Why Do People Still Buy Dogs?

Breeding dogs lead very sad lives. I hope the word gets out. If you do, I hope you’ll learn to empathize with their situation. If you don’t, then we hope you will learn something from us today, and spread the word.

Leaving the shelter, leaving the past behind.

Breeding dogs don’t get any rest since young. They are bred from their first heat, at around 6 months old, until they retire at around 6 to 8 years old. How do breeders ensure the female pup gets pregnant? They lock 2 to 3 male dogs inside a small cage with the poor girl and they take turns to rape her. That would definitely ensure she gets pregnant.

How many times has this poor dog given birth? 10 times?  How much money has she made for the breeders? Her poor tiny body has never rested 

To put it into context, that’s akin to raping a primary school kid, forced to give birth twice a year, and is only fed white rice and meat shavings for all their lives. Breeding dogs are not provided any medical treatment, and aren’t well-fed.

Rotten teeth that will need to be extracted when her health is more stable 

A growth on her eye that bleeds and will need to be removed during her sterilization

In their lives, breeding dogs would have given birth about 8 to 12 times, before breeders decide to retire them. This means giving or selling them to animal welfare groups to rehome.

Think about that for a bit.

These poor breeding dogs are then taken from the breeders straight to shelters then to adoption drives, still without medical treatment / medical checkups. Kind people who want to adopt these ex-breeding dogs actually need to be prepared to spend anything from $1000 to $5000 after they have saved the dogs by adopting it and giving it a forever home. This amount is dependent on what illness or health issues the adopted dog has. Most common conditions include pyometra, which is an infection in the uterus, rotten teeth, arthritis / stiff joints from standing in an overcrowded cage for years, skin issues from inbreeding or hip dysplasia.

Leaving the shelter, scared and confused - she had no idea what was happening 

Inbreeding also occurs. Brother is mated with sister, mother, with son.

Imagine doing that to your very own family. Would you be comfortable with that? When inbreeding happens, your offspring will be affected, too.

"You're going to a new family today."

"What's a family? Why must I go?"

These poor breeding dogs have no idea what a family is. They have not known love during their short little lives.

Meet Tiny, a breeding dog, who I brought home today. I brought her to the vet for a full medical checkup because she has not been given any medical care at all.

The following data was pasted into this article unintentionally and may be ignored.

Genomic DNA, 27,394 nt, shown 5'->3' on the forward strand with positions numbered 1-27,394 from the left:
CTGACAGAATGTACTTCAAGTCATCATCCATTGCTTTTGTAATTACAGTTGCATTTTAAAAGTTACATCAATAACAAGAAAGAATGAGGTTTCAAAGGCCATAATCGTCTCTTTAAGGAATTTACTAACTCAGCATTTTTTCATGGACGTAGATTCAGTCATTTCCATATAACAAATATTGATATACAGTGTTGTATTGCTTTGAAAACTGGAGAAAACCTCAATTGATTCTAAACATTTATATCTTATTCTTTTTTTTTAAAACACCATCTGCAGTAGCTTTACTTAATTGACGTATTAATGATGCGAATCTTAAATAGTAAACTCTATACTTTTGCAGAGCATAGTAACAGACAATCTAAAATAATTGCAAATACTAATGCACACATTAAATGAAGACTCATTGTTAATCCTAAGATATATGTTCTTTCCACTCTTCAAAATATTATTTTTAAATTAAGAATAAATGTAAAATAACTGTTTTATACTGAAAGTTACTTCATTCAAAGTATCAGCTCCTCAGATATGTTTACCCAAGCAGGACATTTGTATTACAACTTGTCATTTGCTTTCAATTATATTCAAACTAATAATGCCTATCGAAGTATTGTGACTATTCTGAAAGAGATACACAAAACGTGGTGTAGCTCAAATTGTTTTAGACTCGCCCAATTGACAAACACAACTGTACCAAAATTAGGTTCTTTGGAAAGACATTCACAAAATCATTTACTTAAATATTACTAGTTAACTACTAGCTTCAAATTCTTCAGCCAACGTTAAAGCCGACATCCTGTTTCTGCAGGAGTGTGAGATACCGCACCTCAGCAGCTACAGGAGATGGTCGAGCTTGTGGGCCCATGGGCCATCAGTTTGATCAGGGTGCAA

She will need to be sterilized, she is constantly drooling because she has rotten teeth that need to be extracted and her gums are sore. After the dental treatments, she may have just 4 to 6 teeth left. She has a growth on her left eye that bleeds and that needs to be removed. She has a skin tag / cyst on her left rump and this needs to be removed as well although this isn't life threatening.

Her teeth are so badly decayed that one tooth fell out while she was eating 

That's way too many things to be addressed in one surgery so we would need to prioritize as ideally a dog shouldn't be under GA for more than 2 hours, or her health is put at risk.

She is about 10.55kg, and is overweight. But she hasn’t been eating well and enough. Where is all this weight coming from? By being forced to stand all day with minimal movement, and being fed only white rice, which is extremely unhealthy.

Again. Imagine it for yourself.

Shaving off all her fur so we can see the condition of her skin, check for sores etc 

The first night in her new home, she stood and stared at nothing for 3 hours before sitting down to stare blankly for another 3 hours before finally falling into a light sleep. She must have been locked in a cage so small that she only had space to stand and sleep. Given more space, she had no idea how to behave.

Her tired, overworked body looks like a cow, with dangling tits almost touching the floor. She drools constantly because her teeth are so rotten, she needs dental treatment, and soon. However, years of giving birth and being fed a poor diet has made her severely anaemic and she can't yet undergo a surgery until her body is in a more stable condition. X-ray also revealed she has an enlarged spleen and liver. 

Look at her sagging tits on her poor abused body
Her joints are stiff and painful and her paws so rough it feels as if she has walked miles but in actual fact, she never even got to walk. It's rough from standing in a metal cage all her life.

Part of her tongue is missing because she gets into fights with the other dogs for food. Or the lack of it. Her tongue hangs out semi-permanently because most of her front teeth are missing from a lifetime of poor nutrition.

Part of her tongue bitten off during a dog fight where they fought for food cos there wasn't enough 

She is estimated to be about 8 years old. She has been treated like this for most of her life now.

She cowers when we walk past her because she has been rough-handled so much that she is so fearful yet when we squat down, she literally leopard crawls to us to be patted.

Think about how sad this is. To fear humans, and yet to crave for their love, affection, and be so eager to please. Is your heart breaking already?

Skin tag / cyst on her left rump will be removed during her sterilization 

I call her and talk to her but she behaves like a deaf dog, she only responds to dogs barking because that's the only sound she has been surrounded by and is used to, incessant dogs barking in the breeding farms.